God and religion - hitchens

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god is
Contents

not great
by Christopher

Hitchens

One - Putting It Mildly Two - Religion Kills Three - A Short Digression on the Pig; or, Why Heaven Hates Ham Four - A Note on Health, to Which Religion Can Be Hazardous Five - The Metaphysical Claims of Religion Are False Six - Arguments from Design Seven - Revelation: The Nightmare of the "Old" Testament Eight - The "New"Testament Exceeds the Evil of the "Old" One Nine - The Koran Is Borrowed from Both Jewish and Christian Myths Ten - The Tawdriness of the Miraculous and the Decline of Hell Eleven - "The Lowly Stamp of Their Origin": Religion's Corrupt Beginnings Twelve - A Coda: How Religions End Thirteen - Does Religion Make People Behave Better? Fourteen - There Is No "Eastern" Solution Fifteen - Religion as anOriginal Sin Sixteen - Is Religion Child Abuse? Seventeen - An Objection Anticipated: The Last-Ditch "Case" Against Secularism Eighteen - A Finer Tradition: The Resistance of the Rational Nineteen - In Conclusion: The Need for a New Enlightenment Acknowledgments References

03 07 15 17 24 27 35 39 44 49 54 58 60 67 71 75 79 87 95 98 99

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Oh, wearisome condition of humanity, Born under one law,to another bound; Vainly begot, and yet forbidden vanity, Created sick, commanded to be sound. —FULKE GREVILLE, Mustapha

And do you think that unto such as you A maggot-minded, starved, fanatic crew God gave a secret, and denied it me? Well, well—what matters it? Believe that, too! —THE RUBAIYAT OF OMAR KHAYYAM (RICHARD LE GALLIENNE TRANSLATION)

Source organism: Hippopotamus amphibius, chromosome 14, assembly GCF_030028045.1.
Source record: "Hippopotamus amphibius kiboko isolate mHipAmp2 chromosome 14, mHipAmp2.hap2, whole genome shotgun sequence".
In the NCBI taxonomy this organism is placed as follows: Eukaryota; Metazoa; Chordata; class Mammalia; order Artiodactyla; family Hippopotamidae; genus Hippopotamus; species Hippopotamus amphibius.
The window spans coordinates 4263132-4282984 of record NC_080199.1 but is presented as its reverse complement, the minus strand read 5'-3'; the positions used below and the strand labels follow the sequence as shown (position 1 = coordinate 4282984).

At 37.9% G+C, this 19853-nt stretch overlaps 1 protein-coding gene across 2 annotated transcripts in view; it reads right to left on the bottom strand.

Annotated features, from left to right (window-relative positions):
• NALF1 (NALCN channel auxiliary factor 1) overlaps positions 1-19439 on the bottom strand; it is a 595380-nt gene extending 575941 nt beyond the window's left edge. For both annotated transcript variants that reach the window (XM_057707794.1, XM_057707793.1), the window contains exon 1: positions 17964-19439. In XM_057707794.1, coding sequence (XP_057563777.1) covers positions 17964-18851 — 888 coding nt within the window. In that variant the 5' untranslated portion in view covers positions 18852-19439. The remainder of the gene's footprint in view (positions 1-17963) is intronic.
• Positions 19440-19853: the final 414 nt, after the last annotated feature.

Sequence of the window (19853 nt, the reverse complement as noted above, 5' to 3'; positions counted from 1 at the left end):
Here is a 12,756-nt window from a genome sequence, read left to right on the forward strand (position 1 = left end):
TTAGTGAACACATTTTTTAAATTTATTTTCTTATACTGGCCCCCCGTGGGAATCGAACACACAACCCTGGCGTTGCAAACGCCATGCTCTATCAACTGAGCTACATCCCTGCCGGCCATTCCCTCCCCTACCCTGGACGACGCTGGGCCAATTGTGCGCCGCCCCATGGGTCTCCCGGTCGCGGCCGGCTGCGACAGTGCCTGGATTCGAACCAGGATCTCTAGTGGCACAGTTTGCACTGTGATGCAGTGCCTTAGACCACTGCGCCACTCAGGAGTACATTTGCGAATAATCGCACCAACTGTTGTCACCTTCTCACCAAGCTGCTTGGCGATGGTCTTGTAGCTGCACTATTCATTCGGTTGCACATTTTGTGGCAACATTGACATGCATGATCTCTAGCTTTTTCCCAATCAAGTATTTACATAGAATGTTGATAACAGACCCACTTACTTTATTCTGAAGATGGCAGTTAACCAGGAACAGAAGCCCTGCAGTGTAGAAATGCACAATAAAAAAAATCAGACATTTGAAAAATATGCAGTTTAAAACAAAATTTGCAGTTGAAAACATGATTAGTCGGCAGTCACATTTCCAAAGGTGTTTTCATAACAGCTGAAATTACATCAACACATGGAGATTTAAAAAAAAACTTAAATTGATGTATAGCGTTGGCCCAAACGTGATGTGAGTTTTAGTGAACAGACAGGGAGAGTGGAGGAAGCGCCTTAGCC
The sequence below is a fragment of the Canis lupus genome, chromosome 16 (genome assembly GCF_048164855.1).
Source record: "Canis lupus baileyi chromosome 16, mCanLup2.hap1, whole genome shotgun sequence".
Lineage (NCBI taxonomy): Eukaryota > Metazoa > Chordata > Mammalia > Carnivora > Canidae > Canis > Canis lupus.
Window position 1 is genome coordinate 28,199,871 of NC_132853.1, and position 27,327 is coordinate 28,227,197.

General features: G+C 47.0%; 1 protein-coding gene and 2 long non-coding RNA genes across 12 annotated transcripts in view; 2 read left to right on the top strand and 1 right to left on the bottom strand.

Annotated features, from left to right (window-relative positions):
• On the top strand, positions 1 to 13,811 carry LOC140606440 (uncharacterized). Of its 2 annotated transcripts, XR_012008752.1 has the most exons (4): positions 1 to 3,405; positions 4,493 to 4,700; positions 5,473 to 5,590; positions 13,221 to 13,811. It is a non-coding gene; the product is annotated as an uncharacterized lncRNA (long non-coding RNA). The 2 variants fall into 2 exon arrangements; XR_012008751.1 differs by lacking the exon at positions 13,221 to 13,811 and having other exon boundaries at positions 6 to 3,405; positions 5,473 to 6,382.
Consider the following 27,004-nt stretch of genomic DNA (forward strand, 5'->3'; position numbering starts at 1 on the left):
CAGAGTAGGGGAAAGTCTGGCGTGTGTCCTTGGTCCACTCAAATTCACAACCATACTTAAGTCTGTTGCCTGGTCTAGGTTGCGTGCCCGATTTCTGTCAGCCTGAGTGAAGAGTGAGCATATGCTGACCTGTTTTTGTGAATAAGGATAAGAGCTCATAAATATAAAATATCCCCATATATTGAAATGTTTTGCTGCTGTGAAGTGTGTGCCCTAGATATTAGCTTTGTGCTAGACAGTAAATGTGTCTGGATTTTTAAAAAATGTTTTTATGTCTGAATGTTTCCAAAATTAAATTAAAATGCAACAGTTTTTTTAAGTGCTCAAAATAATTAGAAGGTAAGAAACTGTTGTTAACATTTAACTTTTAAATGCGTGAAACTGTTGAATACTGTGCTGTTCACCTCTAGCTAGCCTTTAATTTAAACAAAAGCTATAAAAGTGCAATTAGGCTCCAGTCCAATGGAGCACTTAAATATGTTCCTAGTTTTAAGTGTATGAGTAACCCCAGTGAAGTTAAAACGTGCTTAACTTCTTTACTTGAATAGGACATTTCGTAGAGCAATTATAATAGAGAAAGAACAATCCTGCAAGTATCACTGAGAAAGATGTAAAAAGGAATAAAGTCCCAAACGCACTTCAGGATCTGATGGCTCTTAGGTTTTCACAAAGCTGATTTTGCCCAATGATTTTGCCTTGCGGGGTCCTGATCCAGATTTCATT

Peacefully they will die, peacefully they willexpire in your name, and beyond the grave they will find only death. But we will keep the secret, and for their own happiness we will entice them with a heavenly and eternal reward. —THE GRAND INQUISITOR TO HIS "SAVIOR" in THE BROTHERS KARAMAZOV

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Chapter One Putting It Mildly If the intended reader of this book should want to go beyond disagreement with its author and try to identify thesins and deformities that animated him to write it (and I have certainly noticed that those who publicly affirm charity and compassion and forgiveness are often inclined to take this course), then he or she will not just be quarreling with the unknowable and ineffable creator who—presumably—opted to make me this way. They will be defiling the memory of a good, sincere, simple woman, of stable anddecent faith, named Mrs. Jean Watts. It was Mrs. Watts's task, when I was a boy of about nine and attending a school on the edge of Dartmoor, in southwestern England, to instruct me in lessons about nature, and also about scripture. She would take me and my fellows on walks, in an especially lovely part of my beautiful country of birth, and teach us to tell the different birds, trees, and plants fromone another. The amazing variety to be found in a hedgerow; the wonder of a clutch of eggs found in an intricate nest; the way that if the nettles stung your legs (we had to wear shorts) there would be a soothing dock leaf planted near to hand: all this has stayed in my mind, just like the "gamekeeper's museum," where the local peasantry would display the corpses of rats, weasels, and othervermin and predators, presumably supplied by some less kindly deity. If you read John Clare's imperishable rural poems you will catch the music of what I mean to convey. At later lessons we would be given a printed slip of paper entitled "Search the Scriptures," which was sent to the school by whatever national authority supervised the teaching of religion. (This, along with daily prayer services, wascompulsory and enforced by the state.) The slip would contain a single verse from the Old or New Testament, and the assignment was to look up the verse and then to tell the class or the teacher, orally or in writing, what the story and the moral was. I used to love this exercise, and even to excel at it so that (like Bertie Wooster) I frequently passed "top" in scripture class. It was my first...
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